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What is a Subnet? A look at networks inside a network.

As you may know from other articles on this website, an IP address contains information that identifies the network a computer is connected to, as well as the computer (or “host”) itself. The IP address system provides a way of networking hardware to recognize the network as well as the host segments of an IP address.

When the Internet was just beginning, the technical architects devised a blueprint for organizations with networks of different sizes…from incredibly large networks to smaller ones. But even with that solution, they realized that even a large network might want to have smaller networks inside of it…such as one department (let’s say Accounting) of a business.

That’s where subnetting comes in, and it is vitally important to running an efficient network and keeping people connected. Subnetting lets a network administrator break a network into “subnets”—in other words, it allows them to connect more people to the network without getting more IP addresses.

“A” for effort: classes of networks.

When the IP address system was drawn up, networks were categorized by class—Classes A, B, C and D. (You can read about that here.) There were a few Class A networks, but they were enormous and could serve millions of hosts (computers connected to the network). On the other end, there were millions of Class C networks, but they served, in general, fewer hosts.

Subnetting initially was closely linked to a network’s address class, but that’s changed over the years as technology has allowed a new way to identify subnet types. Keep in mind that subnetting isn’t strictly a technical topic for network geeks—if technology couldn’t quickly figure out what network—or sub-network—you’re connected to, it wouldn’t be able to deliver to YOU the information that YOU specifically requested! It might make it to the network, but then it could get lost in transmission as it tried to find your computer.

Class complications.

Despite how well it worked on paper, the IP addressing class system posed a problem: While it was relatively easy to identify a network by its number (which identified its class type), it was difficult to zero in on ALL of the host computers that might be connected to it.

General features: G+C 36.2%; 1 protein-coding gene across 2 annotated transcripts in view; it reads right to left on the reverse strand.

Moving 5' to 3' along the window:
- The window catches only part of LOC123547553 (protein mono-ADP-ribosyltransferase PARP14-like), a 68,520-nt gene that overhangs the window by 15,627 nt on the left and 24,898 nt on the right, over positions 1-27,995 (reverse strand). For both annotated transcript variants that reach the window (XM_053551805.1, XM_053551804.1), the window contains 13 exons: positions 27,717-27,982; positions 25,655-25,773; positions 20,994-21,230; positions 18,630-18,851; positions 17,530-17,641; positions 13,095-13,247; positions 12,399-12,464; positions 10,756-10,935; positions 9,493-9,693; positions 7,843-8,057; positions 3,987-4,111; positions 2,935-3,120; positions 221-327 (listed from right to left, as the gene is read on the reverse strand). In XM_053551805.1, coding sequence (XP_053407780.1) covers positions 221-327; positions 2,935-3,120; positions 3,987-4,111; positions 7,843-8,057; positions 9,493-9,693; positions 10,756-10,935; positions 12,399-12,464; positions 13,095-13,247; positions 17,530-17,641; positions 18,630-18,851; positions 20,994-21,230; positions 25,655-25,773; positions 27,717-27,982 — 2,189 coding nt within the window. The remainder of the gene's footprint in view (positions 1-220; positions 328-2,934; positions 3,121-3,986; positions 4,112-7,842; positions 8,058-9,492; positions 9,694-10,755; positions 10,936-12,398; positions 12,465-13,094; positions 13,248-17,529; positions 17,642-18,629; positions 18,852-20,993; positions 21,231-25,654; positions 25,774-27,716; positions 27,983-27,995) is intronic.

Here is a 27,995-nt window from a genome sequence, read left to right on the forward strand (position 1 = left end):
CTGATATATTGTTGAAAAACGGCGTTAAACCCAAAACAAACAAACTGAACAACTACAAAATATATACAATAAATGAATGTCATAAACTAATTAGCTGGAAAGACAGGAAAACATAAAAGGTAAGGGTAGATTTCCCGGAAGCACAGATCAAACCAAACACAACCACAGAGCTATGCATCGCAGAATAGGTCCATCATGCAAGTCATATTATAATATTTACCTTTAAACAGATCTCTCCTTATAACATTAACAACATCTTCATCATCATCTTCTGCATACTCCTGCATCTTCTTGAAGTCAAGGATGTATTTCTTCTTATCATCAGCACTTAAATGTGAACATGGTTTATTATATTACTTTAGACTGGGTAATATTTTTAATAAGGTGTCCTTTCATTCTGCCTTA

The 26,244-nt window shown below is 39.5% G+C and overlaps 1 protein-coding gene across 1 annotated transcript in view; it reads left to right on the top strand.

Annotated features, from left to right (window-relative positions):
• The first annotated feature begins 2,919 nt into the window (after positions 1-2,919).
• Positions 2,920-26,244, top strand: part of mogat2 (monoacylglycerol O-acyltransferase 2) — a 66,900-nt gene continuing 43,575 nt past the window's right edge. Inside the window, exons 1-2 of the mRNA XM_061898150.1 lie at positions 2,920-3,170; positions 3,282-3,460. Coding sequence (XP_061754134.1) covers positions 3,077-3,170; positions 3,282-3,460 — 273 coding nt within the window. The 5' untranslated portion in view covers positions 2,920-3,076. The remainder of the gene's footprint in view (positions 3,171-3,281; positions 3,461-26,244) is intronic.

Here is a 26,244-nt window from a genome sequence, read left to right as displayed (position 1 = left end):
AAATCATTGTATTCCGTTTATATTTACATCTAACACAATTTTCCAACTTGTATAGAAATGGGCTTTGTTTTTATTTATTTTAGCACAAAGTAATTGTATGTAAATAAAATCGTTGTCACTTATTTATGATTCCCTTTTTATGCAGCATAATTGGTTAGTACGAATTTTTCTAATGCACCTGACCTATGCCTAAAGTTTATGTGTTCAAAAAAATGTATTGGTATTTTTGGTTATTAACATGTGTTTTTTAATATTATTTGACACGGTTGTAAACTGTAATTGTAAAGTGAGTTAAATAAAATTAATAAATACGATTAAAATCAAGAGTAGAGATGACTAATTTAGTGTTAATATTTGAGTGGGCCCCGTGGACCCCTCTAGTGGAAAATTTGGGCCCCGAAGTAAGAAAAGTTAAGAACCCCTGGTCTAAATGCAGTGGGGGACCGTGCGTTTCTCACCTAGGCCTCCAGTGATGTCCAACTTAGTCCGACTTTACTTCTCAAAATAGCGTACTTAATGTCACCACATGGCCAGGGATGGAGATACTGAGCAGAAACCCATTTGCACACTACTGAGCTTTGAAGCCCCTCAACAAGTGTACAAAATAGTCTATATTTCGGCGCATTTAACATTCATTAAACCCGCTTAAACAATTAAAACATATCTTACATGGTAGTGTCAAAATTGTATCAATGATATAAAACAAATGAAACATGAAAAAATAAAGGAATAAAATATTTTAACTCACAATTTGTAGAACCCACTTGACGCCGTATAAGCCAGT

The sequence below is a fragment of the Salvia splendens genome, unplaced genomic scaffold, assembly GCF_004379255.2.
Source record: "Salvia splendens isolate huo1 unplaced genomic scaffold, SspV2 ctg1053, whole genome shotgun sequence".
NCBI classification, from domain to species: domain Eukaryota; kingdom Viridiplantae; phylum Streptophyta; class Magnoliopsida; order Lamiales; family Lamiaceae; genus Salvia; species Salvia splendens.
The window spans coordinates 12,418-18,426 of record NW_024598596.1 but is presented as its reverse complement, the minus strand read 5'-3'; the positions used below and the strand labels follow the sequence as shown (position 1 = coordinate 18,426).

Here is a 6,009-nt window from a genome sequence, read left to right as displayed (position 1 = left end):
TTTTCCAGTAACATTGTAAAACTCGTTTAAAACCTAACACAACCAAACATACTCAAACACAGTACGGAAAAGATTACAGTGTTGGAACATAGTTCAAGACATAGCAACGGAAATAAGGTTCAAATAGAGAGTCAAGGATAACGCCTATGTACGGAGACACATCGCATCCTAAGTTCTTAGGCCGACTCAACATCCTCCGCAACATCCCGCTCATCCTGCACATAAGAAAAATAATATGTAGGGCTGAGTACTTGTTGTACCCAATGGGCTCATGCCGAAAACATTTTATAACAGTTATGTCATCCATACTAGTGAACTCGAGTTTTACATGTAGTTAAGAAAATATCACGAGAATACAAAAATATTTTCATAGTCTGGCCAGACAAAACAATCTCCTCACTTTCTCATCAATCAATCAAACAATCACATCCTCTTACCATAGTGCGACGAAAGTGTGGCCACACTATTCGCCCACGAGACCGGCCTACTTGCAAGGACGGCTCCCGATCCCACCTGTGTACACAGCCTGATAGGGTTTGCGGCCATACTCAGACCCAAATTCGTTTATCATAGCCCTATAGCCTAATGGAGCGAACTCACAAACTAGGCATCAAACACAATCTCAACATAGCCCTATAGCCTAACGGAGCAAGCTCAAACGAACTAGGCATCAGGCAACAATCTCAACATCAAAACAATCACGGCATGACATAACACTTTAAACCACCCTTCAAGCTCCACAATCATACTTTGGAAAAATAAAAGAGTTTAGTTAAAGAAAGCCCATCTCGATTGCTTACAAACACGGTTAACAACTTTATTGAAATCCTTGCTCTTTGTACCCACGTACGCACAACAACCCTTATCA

In other words, all the subnets weren’t that easy for networking hardware/software to figure out. Case in point: Data could arrive from the outside world, destined for a host computer on a large Class A network. It would arrive at the network “gateway,” from which data is distributed…however, there could be millions of host computers on that network.

Subnets to the rescue.

But by breaking up a large network into smaller ones—subnetting—the delivery of data could move along more efficiently. But more than that, creating a number of physical networks from the larger network allows an organization to take full advantage of the network’s capacity.

Think of it as a large 50-story office building that is home to hundreds of companies, each with hundreds of employees. The building itself has only one address on the street front, yet somehow physical letters and packages arrive at their proper destinations. If there weren’t a mailroom system to distinguish individual employees—by company, by building floor, by department, etc.—mailroom workers would quit after a day on the job.

That’s the challenge a network faces. There needs to be a way for routers to know how and where to send data once it’s ready to move on from the gateway. There needs to be a way to subdivide the address space once you move past the network ID to make data delivery more efficient.

Subnetting provides that next tier of logical organization after the network ID. Routers are able to deliver data to the right subnets, which generally are still corresponding to the network segment.

Numbers game.

If you read the articles about IP addresses, you’ll learn that the numbers break down into 1) the network ID and 2) the host ID. So where does this subnet ID come from? That is, what part of the address identifies a subnet (if there is one) and the right subnet (if there’s more than one)?

The intelligent IT brains who designed the TCP/IP system devised a way to borrow some of the “bits” from the host ID to create a subnet address. Something called the “subnet mask” is used to assign some of the IP address bits to a subnet, while leaving some for the host/computer ID.

Just hit “send.” It’ll get there.

Go back to the large building and mailroom analogy: In a “snail mail” world, to mail something to a business colleague, you would need to know a wealth of information to address your package: the name of the company they work for, the floor they work on, and perhaps their internal company mail code, which might identify the department they work in, as well as the desk number.

Of course, you’d need the right city, state and ZIP code on the package as well.

But if you wanted to send that same person the same message in an email, you wouldn’t need to know their IP addresses, network and host IDs, subnets and subnet masks, and what class of network they’re attached to.

You’d just write your email and hit “send.” And then silently thank the “geeks” who designed the TCP/IP architecture.

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